Coronavirus: Cyber experts warn of risks of working from home amid COVID-19 outbreak

With more people moving to self-isolate or work from home amid the outbreak of coronavirus, cyber experts are warning of the dangers of conducting business on less-than-secure networks.

NZ Health IT chief executive Scott Arrol says cyber criminals are likely to attempt to take advantage of people using their personal computers for work, raising the risk of loss of data and breaches of privacy. 

"It is understandable people will want or have to work from home during the virus outbreak but there must also be a best practice approach to enabling and using technology, so it remains safe and secure to do so," Arrol said.

"While we have to look after ourselves and everyone else we've also got to be careful about how we are still going about our daily business even though our daily business has changed."

Cyber criminals may also use fearmongering coronavirus headlines to lure people in, in order to scam them, Arrol said.

"The COVID-19 outbreak has seen an increase of opportunistic cyber scam campaigns, such as emails being received purporting to have extremely important information to keep safe and include a link or attachment for more information to be accessed.

"Clicking on the link or attachment can be highly risky and people must only do so where the message has been received from a trusted source."

According to Ministry of Health guidelines, anyone who has been in or transited through mainland China, Iran, northern Italy or South Korea, or who has been in contact with someone confirmed to have COVID-19, should go into self-isolation for 14 days.

Employees who are able to work from home, should be paid as usual, according to the Ministry of Business, Innovation and Employment, while in cases where this is not possible, workers will most likely have to use their sick leave.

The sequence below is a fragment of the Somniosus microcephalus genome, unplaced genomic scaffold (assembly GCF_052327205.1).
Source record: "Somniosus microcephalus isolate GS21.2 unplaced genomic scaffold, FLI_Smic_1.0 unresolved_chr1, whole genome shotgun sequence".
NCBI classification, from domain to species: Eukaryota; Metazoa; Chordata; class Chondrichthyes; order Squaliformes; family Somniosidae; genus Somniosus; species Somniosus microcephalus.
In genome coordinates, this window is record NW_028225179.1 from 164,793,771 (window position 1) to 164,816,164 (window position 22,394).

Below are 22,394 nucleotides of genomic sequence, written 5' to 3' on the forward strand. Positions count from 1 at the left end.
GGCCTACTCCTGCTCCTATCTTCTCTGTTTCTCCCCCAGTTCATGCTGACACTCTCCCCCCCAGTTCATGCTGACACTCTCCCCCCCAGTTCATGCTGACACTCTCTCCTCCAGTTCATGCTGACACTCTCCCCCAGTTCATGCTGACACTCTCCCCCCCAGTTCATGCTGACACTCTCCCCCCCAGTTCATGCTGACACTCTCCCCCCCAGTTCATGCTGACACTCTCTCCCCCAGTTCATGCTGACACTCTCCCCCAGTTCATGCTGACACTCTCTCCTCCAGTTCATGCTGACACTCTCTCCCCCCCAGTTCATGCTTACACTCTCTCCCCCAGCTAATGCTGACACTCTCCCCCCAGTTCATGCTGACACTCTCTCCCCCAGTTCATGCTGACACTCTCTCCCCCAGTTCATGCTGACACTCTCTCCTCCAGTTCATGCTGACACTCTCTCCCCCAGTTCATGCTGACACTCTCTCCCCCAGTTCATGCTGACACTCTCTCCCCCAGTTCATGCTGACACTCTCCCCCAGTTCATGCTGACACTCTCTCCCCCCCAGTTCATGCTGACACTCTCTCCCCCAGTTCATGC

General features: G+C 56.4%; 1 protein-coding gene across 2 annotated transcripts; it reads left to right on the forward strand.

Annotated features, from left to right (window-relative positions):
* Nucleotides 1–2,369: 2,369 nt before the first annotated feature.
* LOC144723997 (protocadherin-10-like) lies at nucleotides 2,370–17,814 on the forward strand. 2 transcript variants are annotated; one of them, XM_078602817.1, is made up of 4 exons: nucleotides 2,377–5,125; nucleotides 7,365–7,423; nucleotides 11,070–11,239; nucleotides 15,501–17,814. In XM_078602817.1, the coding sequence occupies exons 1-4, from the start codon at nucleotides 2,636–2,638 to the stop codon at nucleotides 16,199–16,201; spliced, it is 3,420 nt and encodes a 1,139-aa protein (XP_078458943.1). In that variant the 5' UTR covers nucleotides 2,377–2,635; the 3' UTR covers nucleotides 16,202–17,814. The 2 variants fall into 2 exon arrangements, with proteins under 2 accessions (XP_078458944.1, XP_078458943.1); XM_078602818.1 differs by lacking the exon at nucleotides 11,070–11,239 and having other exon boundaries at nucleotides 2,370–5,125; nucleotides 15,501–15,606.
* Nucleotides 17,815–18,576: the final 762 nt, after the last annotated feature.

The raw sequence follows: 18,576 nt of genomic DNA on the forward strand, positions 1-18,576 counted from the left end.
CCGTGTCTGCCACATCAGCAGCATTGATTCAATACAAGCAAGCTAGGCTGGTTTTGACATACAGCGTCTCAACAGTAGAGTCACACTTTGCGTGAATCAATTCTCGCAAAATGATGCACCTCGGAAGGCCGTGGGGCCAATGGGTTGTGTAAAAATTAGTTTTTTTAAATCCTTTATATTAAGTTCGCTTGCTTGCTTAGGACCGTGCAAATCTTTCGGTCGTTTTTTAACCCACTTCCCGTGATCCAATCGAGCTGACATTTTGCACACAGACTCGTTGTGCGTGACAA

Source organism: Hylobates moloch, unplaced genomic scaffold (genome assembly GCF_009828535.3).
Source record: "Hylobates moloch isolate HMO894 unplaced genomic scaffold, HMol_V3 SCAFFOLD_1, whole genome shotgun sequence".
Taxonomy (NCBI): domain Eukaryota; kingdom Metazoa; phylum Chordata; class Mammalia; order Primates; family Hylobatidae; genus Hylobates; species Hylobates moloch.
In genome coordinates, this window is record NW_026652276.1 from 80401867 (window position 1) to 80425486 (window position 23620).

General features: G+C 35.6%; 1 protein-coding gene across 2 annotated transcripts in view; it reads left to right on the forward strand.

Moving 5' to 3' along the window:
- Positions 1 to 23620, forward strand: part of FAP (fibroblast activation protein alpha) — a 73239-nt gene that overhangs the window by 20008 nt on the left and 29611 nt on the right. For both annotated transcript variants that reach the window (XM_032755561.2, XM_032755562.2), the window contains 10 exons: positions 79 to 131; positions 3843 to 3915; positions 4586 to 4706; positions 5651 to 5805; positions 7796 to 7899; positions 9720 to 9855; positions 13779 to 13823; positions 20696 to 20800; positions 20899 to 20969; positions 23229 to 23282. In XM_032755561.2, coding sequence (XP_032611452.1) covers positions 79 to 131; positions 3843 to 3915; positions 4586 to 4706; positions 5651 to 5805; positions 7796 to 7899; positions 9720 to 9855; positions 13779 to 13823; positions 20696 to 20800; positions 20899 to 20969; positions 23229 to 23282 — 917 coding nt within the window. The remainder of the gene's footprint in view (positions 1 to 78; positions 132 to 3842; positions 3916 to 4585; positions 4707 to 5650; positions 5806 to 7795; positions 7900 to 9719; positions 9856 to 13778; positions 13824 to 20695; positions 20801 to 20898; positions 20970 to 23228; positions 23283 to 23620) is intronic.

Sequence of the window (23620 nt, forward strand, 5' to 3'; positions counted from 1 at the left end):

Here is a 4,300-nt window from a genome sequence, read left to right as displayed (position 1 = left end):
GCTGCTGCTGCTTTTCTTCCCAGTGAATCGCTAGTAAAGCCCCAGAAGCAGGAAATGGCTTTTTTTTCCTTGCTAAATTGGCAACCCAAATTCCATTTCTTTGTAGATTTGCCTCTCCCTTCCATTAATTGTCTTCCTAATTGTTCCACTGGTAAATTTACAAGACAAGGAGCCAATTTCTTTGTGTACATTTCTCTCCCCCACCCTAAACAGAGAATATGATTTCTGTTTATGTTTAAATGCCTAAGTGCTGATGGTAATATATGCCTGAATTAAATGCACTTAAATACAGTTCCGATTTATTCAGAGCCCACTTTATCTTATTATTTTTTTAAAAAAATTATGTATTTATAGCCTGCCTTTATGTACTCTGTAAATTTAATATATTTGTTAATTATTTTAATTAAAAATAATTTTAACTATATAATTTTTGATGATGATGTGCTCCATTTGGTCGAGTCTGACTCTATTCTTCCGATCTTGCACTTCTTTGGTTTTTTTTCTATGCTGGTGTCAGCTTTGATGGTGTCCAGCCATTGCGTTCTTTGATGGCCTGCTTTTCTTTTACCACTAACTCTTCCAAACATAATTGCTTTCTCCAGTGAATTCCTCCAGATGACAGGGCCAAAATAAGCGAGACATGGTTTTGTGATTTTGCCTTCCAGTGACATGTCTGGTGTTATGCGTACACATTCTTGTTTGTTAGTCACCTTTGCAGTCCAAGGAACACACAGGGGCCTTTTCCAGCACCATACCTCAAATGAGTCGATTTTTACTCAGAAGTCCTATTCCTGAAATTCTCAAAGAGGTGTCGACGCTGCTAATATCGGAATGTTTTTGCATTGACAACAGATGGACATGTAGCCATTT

Having employees away from work is just one way in which businesses are struggling in the face of COVID-19.

Export industries, such as the forestry, dairy and meat sectors, have been hit particularly hard. The tourism and foreign education sectors have also seen a large drop in numbers due to the outbreak.

Businesses who are struggling to cope with the economic fallout from coronavirus are urged to speak up.

The Reserve Bank has met with banks and believes they are all prepared to respond to the outbreak.

Bankers' Association chief executive Roger Beaumont says the more banks know, the better equipped they will be to help.

"It's the businesses or the individual customers themselves who will start to see the early signs of a problem. And they will see that before the bank starts to notice that."

Beaumont says small to medium-sized businesses are the most vulnerable.

"No bank wants to see any customer or business fail, they are there to support their customers through challenging times," he said.

"The sooner they find out that there's a problem, the easier it is for them to support and intervene and help that customer."

On Monday, Cabinet approved a Business Continuity Package to help those businesses worst impacted by COVID-19.

The package includes a targeted wage subsidy scheme for workers, training and re-deployment options for affected employees and a plan to work with banks on the potential for future working capital support for companies that face temporary credit constraints.

BusinessNZ chief executive Kirk Hope says he is looking forward to more details of the package being released soon.

"I think the key thing is to ensure that the package reflects the extent of the challenges that some of our businesses are facing in parts of regional and provincial New Zealand," he said. 

The Government is expected to release more details of the package next week.